Do All People Get Early Onset Alzheimer’s?
Who Gets Early Onset Alzheimer’s and the Tell Tale Signs of it
Many people in their older years develop Alzheimer’s – this is a common occurrence. Early onset Alzheimer’s however, is not as common. This occurs in men and women in their 40’s and 50’s, whereas just Alzheimer’s occurs usually in people around the age of 65 and older. For those estimated 200,000 people who get diagnosed with early onset Alzheimer’s, it is a bigger shock and life change when the disease is detected, as they are usually in the throws of careers and families, not yet in the mindset of preparing for the aging stage of life.
If you are one who is experiencing early onset Alzheimer’s, do not fear – you are not alone! To get more information and get connected to others going through Alzheimer’s, contact your local chapter or BrightStar Care of Appleton.
Along with these communities, stay in close and constant communication with your doctor/healthcare provider. As early onset Alzheimer’s isn’t as common, it is usually harder to diagnose as doctors are not immediately looking for those signs. Keep in mind that this may be a long and frustrating process, so work together, have patience, make sure to throw out any other possibilities, and again, stay in constant communication with your doctor. Early onset Alzheimer’s and dementia presents itself differently in all people, and can sometimes appear when in the mid or late stages, so be aware of all signs. As soon as you throw out the possibility of over stress or any other diagnosis, it will be easier to tackle your situation and begin managing it right away.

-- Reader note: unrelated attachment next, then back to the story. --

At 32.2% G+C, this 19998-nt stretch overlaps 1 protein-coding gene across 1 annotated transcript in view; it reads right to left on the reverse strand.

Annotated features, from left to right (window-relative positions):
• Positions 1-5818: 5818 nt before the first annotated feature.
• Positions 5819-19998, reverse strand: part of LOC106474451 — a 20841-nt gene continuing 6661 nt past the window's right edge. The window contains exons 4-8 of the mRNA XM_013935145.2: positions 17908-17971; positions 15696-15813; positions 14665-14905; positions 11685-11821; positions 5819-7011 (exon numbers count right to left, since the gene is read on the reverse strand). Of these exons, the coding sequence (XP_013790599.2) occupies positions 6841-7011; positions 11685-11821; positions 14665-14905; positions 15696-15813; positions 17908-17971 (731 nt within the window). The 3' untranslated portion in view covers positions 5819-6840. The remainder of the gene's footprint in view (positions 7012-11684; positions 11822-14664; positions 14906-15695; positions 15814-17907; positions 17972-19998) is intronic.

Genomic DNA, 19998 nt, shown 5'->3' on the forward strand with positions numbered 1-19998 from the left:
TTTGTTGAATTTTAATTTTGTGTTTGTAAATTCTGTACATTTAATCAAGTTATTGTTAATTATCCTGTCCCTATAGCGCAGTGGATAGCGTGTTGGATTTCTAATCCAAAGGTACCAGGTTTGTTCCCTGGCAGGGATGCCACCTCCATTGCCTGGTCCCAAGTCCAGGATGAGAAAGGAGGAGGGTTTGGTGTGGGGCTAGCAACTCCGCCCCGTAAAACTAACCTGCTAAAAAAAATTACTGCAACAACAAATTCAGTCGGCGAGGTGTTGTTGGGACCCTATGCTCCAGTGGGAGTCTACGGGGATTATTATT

As you are noticing that your memory is fading or not working as well as it used to, speak with your healthcare provider about getting a complete medical test with an Alzheimer’s specialist. At home, start keeping notes on memory loss and other cognitive issues you may be experiencing, and share them with your doctor. Just remember: One test will not be enough to diagnose whether you have early onset Alzheimer’s or not. Make sure to do the full checkup and medical testing to confirm.